3. Nah, Politifact isn’t a partisan hack fact-check service! Politifact, in a jaw-droppingly dishonest “fact-check” of Kamala Harris’s and Elizabeth Warren’s deliberately continuing the disproved narrative that Officer Wilson murdered Mike Brown and did so out of racial malice, refused to declare the statements lies.
As with so many Snopes posts of recent years, this is a smoking gun: Politifact is signalling to anyone with a basic knowledge of history and law that it can not be trusted….not that this wasn’t obvious anyway.
Maybe if you just read these excerpts, your head won’t explode like mine did from reading the whole unforgivable post:
“There is no question that Wilson killed Brown, and there’s strong evidence that it was not accidental.”
Nobody, including Wilson, ever claimed the shooting was accidental. It was self-defense, but Wilson intended to shoot the huge man charging him, and shot until he was down, as the officer was trained to do. Politifact is deceptively changing the legal issue.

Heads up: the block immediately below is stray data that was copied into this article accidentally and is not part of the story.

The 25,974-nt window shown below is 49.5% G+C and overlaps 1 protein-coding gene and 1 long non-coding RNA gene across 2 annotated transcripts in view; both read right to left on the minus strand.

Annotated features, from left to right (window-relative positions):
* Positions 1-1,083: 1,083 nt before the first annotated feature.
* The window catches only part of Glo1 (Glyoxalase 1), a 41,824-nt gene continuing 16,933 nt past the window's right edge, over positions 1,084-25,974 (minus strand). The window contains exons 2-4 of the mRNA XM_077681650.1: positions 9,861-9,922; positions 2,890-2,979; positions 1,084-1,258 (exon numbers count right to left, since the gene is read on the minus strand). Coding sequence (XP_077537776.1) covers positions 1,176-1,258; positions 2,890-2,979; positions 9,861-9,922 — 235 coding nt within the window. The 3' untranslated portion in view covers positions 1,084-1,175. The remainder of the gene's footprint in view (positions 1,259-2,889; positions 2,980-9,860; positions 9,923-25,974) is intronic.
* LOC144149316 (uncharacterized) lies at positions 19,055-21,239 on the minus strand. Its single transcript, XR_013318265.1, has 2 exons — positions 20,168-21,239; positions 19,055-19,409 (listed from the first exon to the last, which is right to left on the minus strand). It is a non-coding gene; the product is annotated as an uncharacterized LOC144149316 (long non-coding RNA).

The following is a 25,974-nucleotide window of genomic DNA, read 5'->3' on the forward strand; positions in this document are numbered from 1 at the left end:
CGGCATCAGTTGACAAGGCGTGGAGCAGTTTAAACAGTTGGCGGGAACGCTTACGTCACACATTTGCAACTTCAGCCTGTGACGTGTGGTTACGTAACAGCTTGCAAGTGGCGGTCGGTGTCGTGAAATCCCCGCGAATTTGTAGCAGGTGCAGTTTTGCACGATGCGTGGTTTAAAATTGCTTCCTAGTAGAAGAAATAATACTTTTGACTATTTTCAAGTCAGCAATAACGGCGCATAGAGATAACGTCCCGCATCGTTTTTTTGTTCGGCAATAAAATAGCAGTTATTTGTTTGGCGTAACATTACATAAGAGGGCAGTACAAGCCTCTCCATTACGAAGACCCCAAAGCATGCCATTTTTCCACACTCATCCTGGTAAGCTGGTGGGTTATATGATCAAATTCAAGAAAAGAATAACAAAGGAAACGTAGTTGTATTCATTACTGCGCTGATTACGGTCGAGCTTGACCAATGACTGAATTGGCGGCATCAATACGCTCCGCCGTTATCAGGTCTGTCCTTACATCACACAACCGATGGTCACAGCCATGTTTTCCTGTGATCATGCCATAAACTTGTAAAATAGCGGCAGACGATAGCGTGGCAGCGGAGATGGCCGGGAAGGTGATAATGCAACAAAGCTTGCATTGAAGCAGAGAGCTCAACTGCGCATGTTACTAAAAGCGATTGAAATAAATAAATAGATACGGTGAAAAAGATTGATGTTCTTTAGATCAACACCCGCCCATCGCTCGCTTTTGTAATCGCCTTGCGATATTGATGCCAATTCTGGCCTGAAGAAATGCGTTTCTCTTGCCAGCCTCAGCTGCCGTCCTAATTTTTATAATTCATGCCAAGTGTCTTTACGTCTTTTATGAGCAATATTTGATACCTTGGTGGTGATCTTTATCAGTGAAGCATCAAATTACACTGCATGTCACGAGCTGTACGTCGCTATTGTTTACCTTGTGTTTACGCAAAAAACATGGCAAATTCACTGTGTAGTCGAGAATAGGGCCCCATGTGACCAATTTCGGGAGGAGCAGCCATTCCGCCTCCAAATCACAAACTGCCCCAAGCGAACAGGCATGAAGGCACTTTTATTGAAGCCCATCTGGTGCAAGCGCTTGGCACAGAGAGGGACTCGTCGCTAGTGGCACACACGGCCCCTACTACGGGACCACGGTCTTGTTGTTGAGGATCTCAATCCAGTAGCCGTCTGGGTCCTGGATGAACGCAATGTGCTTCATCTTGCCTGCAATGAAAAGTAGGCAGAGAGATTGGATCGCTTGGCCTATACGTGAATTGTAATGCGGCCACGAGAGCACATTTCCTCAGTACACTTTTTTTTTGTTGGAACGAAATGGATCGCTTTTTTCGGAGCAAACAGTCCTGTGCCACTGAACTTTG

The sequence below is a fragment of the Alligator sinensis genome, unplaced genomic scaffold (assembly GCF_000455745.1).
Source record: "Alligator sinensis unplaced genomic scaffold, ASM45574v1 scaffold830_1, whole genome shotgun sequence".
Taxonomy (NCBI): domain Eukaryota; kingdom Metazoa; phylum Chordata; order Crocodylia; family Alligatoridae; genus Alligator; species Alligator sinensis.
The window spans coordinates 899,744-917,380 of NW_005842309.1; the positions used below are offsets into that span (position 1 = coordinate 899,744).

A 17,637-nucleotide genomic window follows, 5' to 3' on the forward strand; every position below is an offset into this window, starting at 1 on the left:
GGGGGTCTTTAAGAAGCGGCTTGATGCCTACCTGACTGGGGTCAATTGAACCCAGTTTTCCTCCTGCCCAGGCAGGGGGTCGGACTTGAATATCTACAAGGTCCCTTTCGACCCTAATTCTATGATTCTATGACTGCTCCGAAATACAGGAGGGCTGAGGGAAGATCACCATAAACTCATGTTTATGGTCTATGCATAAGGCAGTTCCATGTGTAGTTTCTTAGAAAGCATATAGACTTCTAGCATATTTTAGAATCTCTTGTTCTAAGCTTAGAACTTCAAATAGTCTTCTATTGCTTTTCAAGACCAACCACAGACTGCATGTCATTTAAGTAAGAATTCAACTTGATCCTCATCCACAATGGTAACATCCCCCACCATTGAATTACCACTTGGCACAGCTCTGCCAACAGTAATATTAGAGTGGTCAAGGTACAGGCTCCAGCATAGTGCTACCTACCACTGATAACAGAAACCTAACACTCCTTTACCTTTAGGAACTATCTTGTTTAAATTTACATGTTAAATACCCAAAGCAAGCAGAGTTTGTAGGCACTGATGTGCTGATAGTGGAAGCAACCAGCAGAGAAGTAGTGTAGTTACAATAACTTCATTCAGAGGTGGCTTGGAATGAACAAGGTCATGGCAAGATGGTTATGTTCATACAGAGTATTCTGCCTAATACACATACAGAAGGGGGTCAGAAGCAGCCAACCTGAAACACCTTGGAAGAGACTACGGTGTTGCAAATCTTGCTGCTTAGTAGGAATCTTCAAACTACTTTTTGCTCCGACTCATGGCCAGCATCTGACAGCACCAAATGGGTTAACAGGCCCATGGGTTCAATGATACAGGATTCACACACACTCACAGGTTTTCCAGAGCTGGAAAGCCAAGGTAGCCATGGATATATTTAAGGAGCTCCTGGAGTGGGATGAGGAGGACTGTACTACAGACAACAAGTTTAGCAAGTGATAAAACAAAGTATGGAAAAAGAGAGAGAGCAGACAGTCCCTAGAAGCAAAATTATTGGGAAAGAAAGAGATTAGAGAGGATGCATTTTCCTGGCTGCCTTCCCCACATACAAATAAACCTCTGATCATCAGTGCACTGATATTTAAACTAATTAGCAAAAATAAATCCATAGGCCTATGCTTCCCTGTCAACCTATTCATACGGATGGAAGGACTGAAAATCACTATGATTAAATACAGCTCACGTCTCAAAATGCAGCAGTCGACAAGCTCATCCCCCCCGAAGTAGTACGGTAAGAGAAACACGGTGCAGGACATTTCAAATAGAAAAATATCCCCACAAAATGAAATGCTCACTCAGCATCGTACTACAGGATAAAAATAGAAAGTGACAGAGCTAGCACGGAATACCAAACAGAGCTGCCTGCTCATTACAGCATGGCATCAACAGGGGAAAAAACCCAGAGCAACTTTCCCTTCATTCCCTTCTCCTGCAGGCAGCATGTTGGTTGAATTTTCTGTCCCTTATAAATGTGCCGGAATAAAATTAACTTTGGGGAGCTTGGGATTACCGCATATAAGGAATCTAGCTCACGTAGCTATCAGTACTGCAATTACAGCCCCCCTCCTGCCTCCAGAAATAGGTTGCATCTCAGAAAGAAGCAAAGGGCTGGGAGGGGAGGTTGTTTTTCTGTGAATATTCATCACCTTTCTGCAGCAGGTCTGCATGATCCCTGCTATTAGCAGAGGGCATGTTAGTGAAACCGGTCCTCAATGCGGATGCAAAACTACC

“In discussing the case with legal experts, however, we found broad consensus that “murder” was the wrong word to use — a legal point likely familiar to Harris, a longtime prosecutor, and Warren, a law professor.”
“Because the significance of Harris’ and Warrens’ use of the word is open to some dispute, we won’t be rating their tweets on the Truth-O-Meter.”
By “some dispute,” this den of hackery means that they beat the bushes to find activist academics who made specious claims like Joy Leopold, an assistant professor of media communications at Webster University in Missouri. Politifact quotes her as saying, “Focusing on the language opens up the opportunity for some to discredit the conversation about police brutality and the criminal justice system in general.”
But Warren, Harris and the rest weren’t just talking about “police brutality and the criminal justice system in general.” They were using the Mike Brown case as an example of police brutality and racism, and it isn’t an example, meaning that claiming otherwise as a fact is a lie.